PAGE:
Ronald Reagan—the first president since Eisenhower to serve two full terms—had presided over a renewed national optimism, but there were dark clouds on the horizon as his presidency drew to a close. The federal deficit was soaring out of control. The revelation that profits from American sales of weapons to Iran were illegally routed to the Nicaraguan contras spawned a major scandal. Wall Street was in turmoil following several insider-trading scandals and the October 1987 stock market collapse. The stage was set for one of the most bitter presidential campaigns in recent history: Vice President George Bush, who portrayed himself as the rightful heir to the Reagan revolution, versus Massachusetts Governor Michael Dukakis, who offered a traditionally Democratic vision of increased government spending on health care, child care, education, and housing. The Bush campaign used brutal television advertising to portray Dukakis as an ineffective liberal who would gut the country’s defense system and let convicted murderers out of prison. Hoping voters would dismiss the attacks as unfair, Dukakis refused to counterattack until late in the campaign. By then it was too late.

George Bush for president
Dan Quayle for vice president

"Experienced Leadership for America’s Future"

The case of Willie Horton--an African American convicted murderer who raped a white woman and tortured her fiancé while on a weekend furlough from a Massachusetts prison--was frequently mentioned by George Bush in campaign speeches. The case was directly referred to in a commercial produced by an independent political action committee. Although officially repudiated by the Bush campaign, the spot, which was broadcast only once, was widely reported in the news media and caused substantial damage to Dukakis. The Horton case was also implicitly referred to in Bush’s "Revolving Door" ad, which attacked the Massachusetts furlough program in general. Another negative commercial that has gained legendary status used news footage of Dukakis riding in a tank--grinning and looking diminutive in his oversized helmet--to ridicule the idea of him as commander in chief.

Though Bush’s negative commercials garnered most of the attention, his campaign also produced a series of strong positive ads, such as "The Future." Made in the lyrical montage style of Reagan’s 1984 spots, these ads sought to establish an identity for the two-term vice president. The main departure from the Reagan ads was that while Reagan hardly appeared in his own spots, Bush figured prominently in his. He was shown either in excerpts from his speech accepting the nomination or in family scenes that presented him as an all-American father figure.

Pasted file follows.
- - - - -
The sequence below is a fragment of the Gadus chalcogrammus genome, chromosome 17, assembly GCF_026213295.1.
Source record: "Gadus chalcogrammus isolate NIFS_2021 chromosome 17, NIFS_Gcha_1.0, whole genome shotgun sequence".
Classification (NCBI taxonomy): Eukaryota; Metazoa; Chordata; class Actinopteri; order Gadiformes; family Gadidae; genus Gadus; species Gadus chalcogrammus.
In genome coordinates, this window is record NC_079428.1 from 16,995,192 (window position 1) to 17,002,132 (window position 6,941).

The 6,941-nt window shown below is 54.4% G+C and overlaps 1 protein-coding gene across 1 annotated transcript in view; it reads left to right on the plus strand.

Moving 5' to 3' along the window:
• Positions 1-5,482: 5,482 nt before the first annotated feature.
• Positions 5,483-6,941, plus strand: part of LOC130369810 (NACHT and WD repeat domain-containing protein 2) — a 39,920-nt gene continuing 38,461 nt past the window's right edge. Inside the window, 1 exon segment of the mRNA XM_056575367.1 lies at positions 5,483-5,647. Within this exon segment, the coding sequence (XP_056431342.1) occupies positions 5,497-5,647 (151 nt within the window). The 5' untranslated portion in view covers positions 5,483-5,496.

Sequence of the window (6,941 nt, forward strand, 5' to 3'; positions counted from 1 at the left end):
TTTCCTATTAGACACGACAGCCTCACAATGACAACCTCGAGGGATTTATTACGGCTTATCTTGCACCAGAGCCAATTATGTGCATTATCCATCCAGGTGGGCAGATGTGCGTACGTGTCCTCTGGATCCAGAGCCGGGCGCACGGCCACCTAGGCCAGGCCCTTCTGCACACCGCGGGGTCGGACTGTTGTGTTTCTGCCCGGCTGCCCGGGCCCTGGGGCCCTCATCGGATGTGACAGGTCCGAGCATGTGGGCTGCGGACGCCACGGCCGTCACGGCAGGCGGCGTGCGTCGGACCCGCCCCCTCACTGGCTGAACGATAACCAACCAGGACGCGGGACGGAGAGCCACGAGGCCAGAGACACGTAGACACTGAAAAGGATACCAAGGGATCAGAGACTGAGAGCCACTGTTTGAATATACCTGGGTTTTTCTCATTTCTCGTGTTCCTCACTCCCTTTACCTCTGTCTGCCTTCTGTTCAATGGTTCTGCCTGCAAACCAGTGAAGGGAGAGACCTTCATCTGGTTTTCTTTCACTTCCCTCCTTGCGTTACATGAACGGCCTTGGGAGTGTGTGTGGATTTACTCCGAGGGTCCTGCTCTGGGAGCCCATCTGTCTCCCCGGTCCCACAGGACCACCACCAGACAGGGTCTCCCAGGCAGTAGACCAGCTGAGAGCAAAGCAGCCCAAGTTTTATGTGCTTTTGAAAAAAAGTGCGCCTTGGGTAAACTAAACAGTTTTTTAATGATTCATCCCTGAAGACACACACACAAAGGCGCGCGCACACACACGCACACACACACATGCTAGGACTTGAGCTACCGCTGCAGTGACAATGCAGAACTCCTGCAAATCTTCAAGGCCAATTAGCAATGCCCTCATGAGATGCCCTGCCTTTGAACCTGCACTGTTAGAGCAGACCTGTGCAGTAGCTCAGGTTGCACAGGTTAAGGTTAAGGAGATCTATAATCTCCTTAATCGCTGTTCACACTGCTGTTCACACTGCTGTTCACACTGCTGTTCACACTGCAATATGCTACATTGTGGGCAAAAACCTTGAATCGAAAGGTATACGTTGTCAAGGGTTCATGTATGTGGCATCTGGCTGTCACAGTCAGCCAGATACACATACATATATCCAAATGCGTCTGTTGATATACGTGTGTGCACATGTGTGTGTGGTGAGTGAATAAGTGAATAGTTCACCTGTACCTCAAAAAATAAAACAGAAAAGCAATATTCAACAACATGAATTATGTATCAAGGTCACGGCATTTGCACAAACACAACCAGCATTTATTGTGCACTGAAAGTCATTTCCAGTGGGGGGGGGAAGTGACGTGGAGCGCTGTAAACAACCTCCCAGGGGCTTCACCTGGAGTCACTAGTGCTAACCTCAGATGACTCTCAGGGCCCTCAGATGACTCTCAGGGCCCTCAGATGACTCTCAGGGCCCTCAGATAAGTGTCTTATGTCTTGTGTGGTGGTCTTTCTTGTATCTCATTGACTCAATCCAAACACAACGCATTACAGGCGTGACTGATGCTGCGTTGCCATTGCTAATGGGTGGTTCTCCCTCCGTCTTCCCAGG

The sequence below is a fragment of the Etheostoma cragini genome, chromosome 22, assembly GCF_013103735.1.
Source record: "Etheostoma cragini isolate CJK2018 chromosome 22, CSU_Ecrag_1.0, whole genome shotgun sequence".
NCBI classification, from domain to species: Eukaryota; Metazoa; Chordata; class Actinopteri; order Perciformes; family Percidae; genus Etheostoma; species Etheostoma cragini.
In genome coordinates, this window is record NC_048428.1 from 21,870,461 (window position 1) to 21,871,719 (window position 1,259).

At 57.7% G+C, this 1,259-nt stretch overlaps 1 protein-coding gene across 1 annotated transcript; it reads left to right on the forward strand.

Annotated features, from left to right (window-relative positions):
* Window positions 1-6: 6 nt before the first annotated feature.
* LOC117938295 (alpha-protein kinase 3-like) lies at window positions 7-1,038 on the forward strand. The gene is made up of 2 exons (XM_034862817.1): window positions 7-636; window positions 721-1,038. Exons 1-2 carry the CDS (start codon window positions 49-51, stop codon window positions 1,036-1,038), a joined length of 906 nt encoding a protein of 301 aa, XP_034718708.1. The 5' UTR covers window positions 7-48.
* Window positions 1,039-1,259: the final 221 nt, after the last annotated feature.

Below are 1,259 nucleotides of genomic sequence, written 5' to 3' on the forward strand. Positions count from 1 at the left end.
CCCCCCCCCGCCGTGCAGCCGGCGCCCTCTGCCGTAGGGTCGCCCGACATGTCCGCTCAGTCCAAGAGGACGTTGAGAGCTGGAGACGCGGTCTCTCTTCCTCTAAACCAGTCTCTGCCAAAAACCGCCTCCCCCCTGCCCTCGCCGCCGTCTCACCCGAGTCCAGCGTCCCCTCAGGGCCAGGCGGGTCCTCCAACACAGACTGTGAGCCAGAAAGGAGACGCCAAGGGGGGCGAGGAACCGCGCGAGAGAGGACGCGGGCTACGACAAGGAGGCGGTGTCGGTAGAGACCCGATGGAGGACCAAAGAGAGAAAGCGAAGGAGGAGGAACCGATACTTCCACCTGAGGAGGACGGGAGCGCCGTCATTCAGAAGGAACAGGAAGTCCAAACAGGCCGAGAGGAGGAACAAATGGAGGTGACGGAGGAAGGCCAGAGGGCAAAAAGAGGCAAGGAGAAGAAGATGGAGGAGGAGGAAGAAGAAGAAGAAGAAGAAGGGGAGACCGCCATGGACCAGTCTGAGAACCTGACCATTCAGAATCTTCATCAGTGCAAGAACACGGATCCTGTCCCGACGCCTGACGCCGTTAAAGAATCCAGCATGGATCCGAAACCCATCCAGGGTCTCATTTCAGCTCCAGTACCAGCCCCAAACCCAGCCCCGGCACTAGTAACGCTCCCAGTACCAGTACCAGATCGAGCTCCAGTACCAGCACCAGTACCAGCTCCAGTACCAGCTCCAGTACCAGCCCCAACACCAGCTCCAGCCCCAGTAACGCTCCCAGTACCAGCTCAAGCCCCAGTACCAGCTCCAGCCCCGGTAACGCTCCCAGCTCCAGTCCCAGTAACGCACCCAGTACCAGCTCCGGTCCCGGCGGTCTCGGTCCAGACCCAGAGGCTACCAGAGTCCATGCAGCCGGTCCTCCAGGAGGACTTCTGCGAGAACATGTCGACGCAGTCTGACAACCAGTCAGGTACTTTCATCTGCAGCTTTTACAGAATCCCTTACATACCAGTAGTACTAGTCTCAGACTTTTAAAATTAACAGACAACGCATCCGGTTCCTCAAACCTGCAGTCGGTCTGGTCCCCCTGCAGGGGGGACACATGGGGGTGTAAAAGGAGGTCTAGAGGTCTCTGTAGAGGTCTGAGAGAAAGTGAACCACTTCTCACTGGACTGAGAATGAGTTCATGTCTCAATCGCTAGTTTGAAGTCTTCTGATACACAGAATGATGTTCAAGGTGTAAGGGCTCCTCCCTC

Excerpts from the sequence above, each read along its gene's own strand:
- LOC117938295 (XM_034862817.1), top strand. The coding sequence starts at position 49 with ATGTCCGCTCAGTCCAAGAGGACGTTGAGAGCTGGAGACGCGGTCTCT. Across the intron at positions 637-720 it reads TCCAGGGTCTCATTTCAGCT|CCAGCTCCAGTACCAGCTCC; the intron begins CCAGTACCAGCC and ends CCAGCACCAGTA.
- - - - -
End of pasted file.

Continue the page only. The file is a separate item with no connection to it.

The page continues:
Bush’s media campaign skillfully supplemented paid publicity (commercials) with free publicity in the form of staged photo opportunities sure to be reported as news--a technique originated by the 1984 Reagan campaign. For example, news footage of Bush receiving the endorsement of the Boston police union reinforced the law-and-order message of the furlough ads. The Bush media campaign was a model of control, supervised in all respects by veteran media consultant Roger Ailes, who also coached Bush for the debates.

Michael Dukakis for president
Lloyd Bentsen for vice president

"The Best America Is Yet to Come"

The disarray and confusion of the Dukakis campaign was exemplified by a series of commercials known as "The Handlers." In one of these commercials, "Crazy," a group of Bush media consultants worries that their selection of Dan Quayle for vice president may have been a mistake. The intention was to portray Bush as a superficial candidate whose campaign was based more on image than on substance, but the ads were confusing and seemed at first glance to be pro-Bush. They were pulled off the air, but only after the Dukakis campaign had spent $3 million to produce and air them.

Consultants from several ad agencies came and went throughout the run of the Dukakis campaign, and the chain of command was constantly in flux. The campaign considered more than 1,000 ad scripts during a three-month period, and the ads produced were inconsistent in style and devoted almost exclusively to defending against Bush’s attacks. There were no strong ads linking Bush to Panamanian dictator Manuel Noriega, even though Dukakis repeatedly brought up the connection in speeches and debates, or to the Iran-contra arms-for-hostages deal. Most critically, Dukakis failed to respond to the Willie Horton attack until late in the campaign, when he finally aired a counterassault called "Furlough from the Truth."

Like Mondale in 1984, Dukakis never forged a positive identity in his ads. In his speech accepting the nomination, he had movingly described himself as the embodiment of the American dream, a son of Greek immigrants who was more in touch with the people than George Bush. Inexplicably, this message was almost completely absent from his advertising.